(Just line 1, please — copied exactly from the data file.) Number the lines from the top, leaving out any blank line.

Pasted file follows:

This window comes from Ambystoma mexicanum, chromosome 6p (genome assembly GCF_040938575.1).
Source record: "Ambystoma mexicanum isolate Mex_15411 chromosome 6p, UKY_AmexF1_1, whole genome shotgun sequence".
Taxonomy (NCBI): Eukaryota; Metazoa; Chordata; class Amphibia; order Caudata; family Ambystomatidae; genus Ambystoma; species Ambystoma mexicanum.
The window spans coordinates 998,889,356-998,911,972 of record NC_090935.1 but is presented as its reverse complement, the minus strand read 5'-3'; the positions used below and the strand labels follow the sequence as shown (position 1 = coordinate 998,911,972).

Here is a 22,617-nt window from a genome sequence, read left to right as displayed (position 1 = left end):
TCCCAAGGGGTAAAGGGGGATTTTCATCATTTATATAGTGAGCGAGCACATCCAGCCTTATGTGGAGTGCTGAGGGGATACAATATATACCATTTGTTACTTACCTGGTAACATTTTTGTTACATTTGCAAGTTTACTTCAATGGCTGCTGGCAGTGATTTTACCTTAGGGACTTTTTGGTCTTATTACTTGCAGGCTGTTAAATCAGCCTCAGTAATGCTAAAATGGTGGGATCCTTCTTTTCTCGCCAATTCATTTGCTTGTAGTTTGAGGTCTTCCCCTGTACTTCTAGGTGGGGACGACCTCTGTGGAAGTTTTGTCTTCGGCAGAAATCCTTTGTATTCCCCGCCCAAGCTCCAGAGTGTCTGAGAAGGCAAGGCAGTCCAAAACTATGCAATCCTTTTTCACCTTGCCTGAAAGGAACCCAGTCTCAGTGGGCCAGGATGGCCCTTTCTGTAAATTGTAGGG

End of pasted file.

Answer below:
This window comes from Ambystoma mexicanum, chromosome 6p (genome assembly GCF_040938575.1).